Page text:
Locking Down a Leaky Browser (read: Google Chrome)

Everyone has their browser of choice. Myself, I prefer Safari as it functions closest to how I expect a Mac application to function. However, I do find myself using Chrome more and more. There are a couple of things that I do prefer Chrome for. In particular, containing the dumpster fire that is Adobe Flash, but also because Chrome has a rich extension ecosystem. Apple should be jealous. Hardly anyone makes extensions/add-ons for Safari.

This post is intended to take Google’s default options, and modify them such to leak less information to Google. After all, with Google you are the product. There is nothing altruistic about Google. They are an advertising company first, a tech company second. Your data is how they make money. That being said, there are good technologies that Google creates, and their security team hunts bugs at a voracious pace so I can totally respect that. That being said, let’s lock down Chrome as it comes out of the box.

Upon first launch, Google asks you to log in. HELL NO. This is the #1 step to prevent Google from tracking all that you do in your browser. No thanks is the option to select here.

Next, run on over to DuckDuckGo – the search engine that won’t track you. When you go there with Chrome, it will ask if you’d like to install the DuckDuckGo Chrome extension. Absolutely do this.

DuckDuckGo’s Chrome extension does a few things:

First, it will change your search engine within Chrome from Google to DuckDuck Go.

Second, it will stop sites from running tracking scripts and will actually rate sites on their privacy. For instance, here’s CNN:

DuckDuckGo takes CNN’s D rating to a B by blocking 19 unique trackers. It’s incredible just how pervasive tracking is across the internet.

Lastly, DuckDuckGo’s Chrome extension will force HTTPS connections.

Don’t worry, you can still do Google searches with DuckDuckGo, and you can do it very easily. Have a look at all their bang shortcuts for quick searching various sites. The ones I use all the time are !w !a and !yt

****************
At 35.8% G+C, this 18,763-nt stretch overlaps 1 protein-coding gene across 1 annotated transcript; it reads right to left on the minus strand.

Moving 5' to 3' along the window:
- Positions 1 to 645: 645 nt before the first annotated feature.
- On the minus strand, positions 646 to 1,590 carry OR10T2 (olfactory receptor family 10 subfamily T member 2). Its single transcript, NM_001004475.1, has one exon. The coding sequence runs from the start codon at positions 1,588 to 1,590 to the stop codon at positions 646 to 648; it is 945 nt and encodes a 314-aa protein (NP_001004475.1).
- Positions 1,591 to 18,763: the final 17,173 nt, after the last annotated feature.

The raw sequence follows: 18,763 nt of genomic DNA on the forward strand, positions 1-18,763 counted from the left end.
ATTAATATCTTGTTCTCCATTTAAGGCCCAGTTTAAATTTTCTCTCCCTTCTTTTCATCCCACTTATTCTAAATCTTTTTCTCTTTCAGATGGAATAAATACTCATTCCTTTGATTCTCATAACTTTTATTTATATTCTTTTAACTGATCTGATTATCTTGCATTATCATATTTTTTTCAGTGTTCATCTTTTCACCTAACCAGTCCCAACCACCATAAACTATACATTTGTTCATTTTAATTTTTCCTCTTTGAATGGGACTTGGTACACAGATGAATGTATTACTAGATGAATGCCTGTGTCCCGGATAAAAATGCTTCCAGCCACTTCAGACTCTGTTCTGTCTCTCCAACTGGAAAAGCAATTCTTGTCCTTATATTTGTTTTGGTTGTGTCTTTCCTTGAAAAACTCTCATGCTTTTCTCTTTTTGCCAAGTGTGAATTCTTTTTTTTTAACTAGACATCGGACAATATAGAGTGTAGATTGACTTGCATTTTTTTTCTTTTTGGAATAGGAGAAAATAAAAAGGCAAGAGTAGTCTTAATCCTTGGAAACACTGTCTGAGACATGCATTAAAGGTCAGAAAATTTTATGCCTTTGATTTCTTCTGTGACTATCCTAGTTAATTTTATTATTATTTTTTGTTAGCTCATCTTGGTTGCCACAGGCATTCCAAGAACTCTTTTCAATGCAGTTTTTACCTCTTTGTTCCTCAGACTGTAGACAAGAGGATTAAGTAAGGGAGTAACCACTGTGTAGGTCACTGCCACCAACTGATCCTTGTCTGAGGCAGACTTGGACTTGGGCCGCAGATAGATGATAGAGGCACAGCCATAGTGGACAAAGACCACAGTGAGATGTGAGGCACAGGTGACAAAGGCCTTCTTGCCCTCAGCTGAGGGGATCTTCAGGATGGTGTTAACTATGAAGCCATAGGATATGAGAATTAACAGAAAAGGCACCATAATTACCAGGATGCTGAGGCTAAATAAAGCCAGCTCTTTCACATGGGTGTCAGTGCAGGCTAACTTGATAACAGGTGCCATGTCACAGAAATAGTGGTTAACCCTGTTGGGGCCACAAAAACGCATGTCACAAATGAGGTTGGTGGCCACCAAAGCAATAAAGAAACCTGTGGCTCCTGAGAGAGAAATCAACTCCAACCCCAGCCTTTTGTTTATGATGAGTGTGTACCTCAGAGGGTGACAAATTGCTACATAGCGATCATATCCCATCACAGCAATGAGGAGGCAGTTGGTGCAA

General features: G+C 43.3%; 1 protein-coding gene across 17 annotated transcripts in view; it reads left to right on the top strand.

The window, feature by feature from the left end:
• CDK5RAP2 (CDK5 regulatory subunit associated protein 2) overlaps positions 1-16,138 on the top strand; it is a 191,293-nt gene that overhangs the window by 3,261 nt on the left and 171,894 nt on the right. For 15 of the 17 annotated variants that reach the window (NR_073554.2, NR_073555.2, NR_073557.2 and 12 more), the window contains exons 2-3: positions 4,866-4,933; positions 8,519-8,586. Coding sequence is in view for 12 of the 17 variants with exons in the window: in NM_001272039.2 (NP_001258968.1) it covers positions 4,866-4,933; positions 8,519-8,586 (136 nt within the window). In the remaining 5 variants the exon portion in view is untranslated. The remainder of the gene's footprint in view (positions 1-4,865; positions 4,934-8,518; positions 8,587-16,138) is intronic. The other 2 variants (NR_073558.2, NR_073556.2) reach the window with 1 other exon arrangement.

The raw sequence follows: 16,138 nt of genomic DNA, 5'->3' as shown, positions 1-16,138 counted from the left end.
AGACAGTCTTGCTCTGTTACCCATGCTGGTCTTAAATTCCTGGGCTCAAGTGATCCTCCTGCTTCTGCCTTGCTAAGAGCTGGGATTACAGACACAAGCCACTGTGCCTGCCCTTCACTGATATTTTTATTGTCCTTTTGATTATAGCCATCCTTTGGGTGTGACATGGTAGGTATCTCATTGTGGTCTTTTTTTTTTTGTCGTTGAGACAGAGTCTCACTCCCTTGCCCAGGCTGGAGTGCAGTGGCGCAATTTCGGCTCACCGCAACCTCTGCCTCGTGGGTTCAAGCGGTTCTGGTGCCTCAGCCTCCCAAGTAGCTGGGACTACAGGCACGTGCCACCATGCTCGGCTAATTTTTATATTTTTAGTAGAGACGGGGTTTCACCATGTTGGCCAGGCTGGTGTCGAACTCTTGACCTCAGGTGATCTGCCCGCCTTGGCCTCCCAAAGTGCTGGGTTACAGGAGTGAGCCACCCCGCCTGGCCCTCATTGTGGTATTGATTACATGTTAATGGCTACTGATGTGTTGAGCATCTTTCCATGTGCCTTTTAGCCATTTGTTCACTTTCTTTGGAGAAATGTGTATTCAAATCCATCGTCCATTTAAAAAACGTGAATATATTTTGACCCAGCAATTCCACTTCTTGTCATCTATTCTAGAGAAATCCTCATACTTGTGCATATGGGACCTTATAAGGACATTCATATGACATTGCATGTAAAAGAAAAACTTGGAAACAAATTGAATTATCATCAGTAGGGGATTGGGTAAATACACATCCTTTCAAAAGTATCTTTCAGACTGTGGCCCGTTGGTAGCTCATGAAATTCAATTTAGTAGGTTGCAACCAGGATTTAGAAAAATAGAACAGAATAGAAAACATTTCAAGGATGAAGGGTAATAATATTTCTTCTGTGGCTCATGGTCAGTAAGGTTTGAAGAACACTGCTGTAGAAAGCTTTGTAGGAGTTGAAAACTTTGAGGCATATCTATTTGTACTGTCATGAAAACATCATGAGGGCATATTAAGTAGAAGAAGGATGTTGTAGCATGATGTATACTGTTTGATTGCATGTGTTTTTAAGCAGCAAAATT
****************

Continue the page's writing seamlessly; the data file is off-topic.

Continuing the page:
If you do nothing else in this post, you’ve already greatly increased your level of online privacy. Continue on for additional tightening up of your shit. I realize that we’re now going to get into functions that you may find convenient. Some of these you may want to keep enabled, and that’s fine. Privacy and security is always a tradeoff with convenience.

Next, let’s look at Chrome’s default privacy settings. Open up Chrome’s settings. (If you’re using Chrome, that settings link will work. Otherwise go to the … menu at the top right of the browser window and click it. Then Settings.

Scroll to the bottom of the settings window and click Advanced. Next find the section called Privacy and security.

The first three options you want to disable. Use a web service to help resolve navigation errors, Use a prediction service to help complete searches and URLs typed in the address bar and Use a prediction service to load pages more quickly.

The “service” that they’re referring to is Google. What you type is sent to Google, it’s analyzed, and they return something that may be helpful (depending on each of these options). I don’t like this kind of help. I don’t need this kind of help. Just let me use my web browser.